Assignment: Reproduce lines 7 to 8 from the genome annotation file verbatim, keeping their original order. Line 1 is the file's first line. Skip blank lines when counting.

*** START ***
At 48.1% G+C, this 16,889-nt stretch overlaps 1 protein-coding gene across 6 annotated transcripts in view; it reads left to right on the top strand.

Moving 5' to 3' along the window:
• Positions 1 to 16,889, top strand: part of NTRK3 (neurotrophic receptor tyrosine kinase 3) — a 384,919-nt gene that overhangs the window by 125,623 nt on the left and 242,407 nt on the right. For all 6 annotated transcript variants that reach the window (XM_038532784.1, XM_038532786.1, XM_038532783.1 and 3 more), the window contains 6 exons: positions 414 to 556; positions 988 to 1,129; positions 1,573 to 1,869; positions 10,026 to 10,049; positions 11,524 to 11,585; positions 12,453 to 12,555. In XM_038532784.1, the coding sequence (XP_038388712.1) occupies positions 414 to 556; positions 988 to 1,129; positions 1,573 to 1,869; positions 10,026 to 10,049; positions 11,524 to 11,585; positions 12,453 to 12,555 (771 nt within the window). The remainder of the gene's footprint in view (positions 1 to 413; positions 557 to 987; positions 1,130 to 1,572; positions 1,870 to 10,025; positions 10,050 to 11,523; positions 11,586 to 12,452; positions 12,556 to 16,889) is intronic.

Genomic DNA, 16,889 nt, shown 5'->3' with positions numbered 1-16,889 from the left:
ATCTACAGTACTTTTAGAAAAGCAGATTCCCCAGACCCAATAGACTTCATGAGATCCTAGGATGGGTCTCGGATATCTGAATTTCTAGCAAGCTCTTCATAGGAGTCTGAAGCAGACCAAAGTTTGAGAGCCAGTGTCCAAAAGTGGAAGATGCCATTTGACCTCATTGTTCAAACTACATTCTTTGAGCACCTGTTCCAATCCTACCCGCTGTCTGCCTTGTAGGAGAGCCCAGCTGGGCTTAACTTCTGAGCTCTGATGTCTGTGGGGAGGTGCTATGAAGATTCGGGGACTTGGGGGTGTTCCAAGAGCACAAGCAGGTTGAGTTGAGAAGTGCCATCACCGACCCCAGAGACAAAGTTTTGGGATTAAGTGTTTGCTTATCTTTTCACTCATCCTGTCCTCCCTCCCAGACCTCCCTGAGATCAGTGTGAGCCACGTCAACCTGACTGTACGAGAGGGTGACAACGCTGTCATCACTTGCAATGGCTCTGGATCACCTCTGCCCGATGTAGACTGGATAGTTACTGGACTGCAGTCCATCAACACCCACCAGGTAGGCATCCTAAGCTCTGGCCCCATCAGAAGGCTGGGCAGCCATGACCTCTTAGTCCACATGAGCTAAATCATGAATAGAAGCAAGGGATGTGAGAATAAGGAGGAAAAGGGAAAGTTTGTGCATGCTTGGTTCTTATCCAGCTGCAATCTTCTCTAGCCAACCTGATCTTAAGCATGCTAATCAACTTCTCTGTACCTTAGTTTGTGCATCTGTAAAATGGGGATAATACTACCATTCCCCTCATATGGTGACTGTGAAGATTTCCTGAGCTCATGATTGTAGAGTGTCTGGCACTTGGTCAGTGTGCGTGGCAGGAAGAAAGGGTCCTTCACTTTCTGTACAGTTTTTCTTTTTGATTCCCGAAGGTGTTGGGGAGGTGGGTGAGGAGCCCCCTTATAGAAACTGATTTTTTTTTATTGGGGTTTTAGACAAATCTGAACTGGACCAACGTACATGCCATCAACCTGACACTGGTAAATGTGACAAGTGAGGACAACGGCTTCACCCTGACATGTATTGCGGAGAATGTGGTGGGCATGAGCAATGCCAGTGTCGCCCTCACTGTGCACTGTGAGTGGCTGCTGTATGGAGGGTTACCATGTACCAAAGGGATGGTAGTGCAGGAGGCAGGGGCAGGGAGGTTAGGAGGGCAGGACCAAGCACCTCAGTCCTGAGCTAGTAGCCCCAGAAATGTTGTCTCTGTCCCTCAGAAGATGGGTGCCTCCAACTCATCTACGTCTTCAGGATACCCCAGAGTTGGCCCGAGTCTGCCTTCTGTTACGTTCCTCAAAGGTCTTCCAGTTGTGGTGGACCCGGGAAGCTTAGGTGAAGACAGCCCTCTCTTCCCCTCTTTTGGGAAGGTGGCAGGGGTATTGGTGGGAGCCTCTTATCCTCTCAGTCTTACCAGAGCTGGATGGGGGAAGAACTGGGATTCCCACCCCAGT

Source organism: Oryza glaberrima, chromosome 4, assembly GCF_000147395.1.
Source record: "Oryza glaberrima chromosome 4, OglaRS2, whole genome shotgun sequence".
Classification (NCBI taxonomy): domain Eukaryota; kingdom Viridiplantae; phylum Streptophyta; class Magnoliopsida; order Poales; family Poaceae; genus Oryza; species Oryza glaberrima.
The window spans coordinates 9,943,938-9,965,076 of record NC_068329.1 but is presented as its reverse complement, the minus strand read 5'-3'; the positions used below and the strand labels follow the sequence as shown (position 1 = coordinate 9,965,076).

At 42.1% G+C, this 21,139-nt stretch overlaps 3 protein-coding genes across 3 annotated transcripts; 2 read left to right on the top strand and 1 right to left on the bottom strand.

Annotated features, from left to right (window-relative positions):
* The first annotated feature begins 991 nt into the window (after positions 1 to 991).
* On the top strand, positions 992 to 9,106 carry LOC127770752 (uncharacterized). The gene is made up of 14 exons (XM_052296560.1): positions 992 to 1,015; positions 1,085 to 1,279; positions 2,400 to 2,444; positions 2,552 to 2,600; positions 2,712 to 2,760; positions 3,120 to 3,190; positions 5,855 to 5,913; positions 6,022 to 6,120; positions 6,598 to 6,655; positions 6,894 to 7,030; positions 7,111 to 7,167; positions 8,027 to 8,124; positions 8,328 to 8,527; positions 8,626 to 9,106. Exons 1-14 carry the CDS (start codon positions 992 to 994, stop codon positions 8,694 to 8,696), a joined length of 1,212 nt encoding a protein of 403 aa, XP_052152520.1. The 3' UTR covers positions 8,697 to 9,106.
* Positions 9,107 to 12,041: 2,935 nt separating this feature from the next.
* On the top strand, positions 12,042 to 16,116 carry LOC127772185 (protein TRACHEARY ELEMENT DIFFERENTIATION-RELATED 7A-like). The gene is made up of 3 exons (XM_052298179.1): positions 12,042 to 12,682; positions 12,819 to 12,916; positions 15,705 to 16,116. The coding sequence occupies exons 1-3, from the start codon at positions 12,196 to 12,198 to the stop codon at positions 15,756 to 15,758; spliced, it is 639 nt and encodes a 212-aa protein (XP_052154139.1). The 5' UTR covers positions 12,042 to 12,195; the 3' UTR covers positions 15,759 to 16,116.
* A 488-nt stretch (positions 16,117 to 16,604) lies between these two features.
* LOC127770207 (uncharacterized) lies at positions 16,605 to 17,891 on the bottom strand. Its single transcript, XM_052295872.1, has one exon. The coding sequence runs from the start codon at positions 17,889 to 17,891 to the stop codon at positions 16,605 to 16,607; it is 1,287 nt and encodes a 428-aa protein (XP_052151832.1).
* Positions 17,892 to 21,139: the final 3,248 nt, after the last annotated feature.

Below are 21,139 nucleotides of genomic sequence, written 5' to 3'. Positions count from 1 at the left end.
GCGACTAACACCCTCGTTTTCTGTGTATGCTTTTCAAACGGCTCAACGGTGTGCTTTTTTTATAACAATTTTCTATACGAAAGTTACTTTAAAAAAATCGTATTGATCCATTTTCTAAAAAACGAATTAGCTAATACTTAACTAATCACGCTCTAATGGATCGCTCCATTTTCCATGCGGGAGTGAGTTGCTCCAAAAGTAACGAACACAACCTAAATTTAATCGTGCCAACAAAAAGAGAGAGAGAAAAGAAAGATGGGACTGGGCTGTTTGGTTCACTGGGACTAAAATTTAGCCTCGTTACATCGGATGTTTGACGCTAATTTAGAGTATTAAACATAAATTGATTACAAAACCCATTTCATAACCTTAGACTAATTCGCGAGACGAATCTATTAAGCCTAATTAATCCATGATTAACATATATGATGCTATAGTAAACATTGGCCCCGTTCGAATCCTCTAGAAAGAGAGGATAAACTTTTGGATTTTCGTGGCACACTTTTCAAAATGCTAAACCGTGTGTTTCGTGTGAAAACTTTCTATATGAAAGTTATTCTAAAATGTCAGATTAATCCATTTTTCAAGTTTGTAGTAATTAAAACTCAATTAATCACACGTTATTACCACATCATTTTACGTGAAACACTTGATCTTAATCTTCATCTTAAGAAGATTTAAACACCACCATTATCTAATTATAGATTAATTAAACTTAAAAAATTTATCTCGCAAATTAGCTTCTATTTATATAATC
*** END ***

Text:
Source record: "Oryza glaberrima chromosome 4, OglaRS2, whole genome shotgun sequence".
Classification (NCBI taxonomy): domain Eukaryota; kingdom Viridiplantae; phylum Streptophyta; class Magnoliopsida; order Poales; family Poaceae; genus Oryza; species Oryza glaberrima.